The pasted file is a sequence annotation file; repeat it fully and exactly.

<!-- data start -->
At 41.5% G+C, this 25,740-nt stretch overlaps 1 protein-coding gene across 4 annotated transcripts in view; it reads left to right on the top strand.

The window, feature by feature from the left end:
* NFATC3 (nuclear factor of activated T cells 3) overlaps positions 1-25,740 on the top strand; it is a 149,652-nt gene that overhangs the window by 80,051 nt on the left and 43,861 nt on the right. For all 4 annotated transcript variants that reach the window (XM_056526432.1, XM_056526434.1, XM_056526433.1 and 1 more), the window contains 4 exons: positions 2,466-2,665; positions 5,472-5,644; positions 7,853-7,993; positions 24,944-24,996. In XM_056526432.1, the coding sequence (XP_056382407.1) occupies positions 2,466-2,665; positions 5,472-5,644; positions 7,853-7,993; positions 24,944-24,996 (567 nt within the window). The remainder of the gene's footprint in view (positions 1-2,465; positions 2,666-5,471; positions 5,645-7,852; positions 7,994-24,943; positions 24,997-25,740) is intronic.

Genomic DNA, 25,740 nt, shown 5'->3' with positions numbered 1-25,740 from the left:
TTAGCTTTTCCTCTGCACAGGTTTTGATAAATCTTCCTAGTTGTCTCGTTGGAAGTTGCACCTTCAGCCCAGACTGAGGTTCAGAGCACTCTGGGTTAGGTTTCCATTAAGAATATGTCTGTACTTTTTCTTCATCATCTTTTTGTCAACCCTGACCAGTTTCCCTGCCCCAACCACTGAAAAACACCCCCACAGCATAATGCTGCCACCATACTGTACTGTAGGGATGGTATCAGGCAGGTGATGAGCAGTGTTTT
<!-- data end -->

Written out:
At 41.5% G+C, this 25,740-nt stretch overlaps 1 protein-coding gene across 4 annotated transcripts in view; it reads left to right on the top strand.

The window, feature by feature from the left end:
* NFATC3 (nuclear factor of activated T cells 3) overlaps positions 1-25,740 on the top strand; it is a 149,652-nt gene that overhangs the window by 80,051 nt on the left and 43,861 nt on the right. For all 4 annotated transcript variants that reach the window (XM_056526432.1, XM_056526434.1, XM_056526433.1 and 1 more), the window contains 4 exons: positions 2,466-2,665; positions 5,472-5,644; positions 7,853-7,993; positions 24,944-24,996. In XM_056526432.1, the coding sequence (XP_056382407.1) occupies positions 2,466-2,665; positions 5,472-5,644; positions 7,853-7,993; positions 24,944-24,996 (567 nt within the window). The remainder of the gene's footprint in view (positions 1-2,465; positions 2,666-5,471; positions 5,645-7,852; positions 7,994-24,943; positions 24,997-25,740) is intronic.

Genomic DNA, 25,740 nt, shown 5'->3' with positions numbered 1-25,740 from the left:
TTAGCTTTTCCTCTGCACAGGTTTTGATAAATCTTCCTAGTTGTCTCGTTGGAAGTTGCACCTTCAGCCCAGACTGAGGTTCAGAGCACTCTGGGTTAGGTTTCCATTAAGAATATGTCTGTACTTTTTCTTCATCATCTTTTTGTCAACCCTGACCAGTTTCCCTGCCCCAACCACTGAAAAACACCCCCACAGCATAATGCTGCCACCATACTGTACTGTAGGGATGGTATCAGGCAGGTGATGAGCAGTGTTTT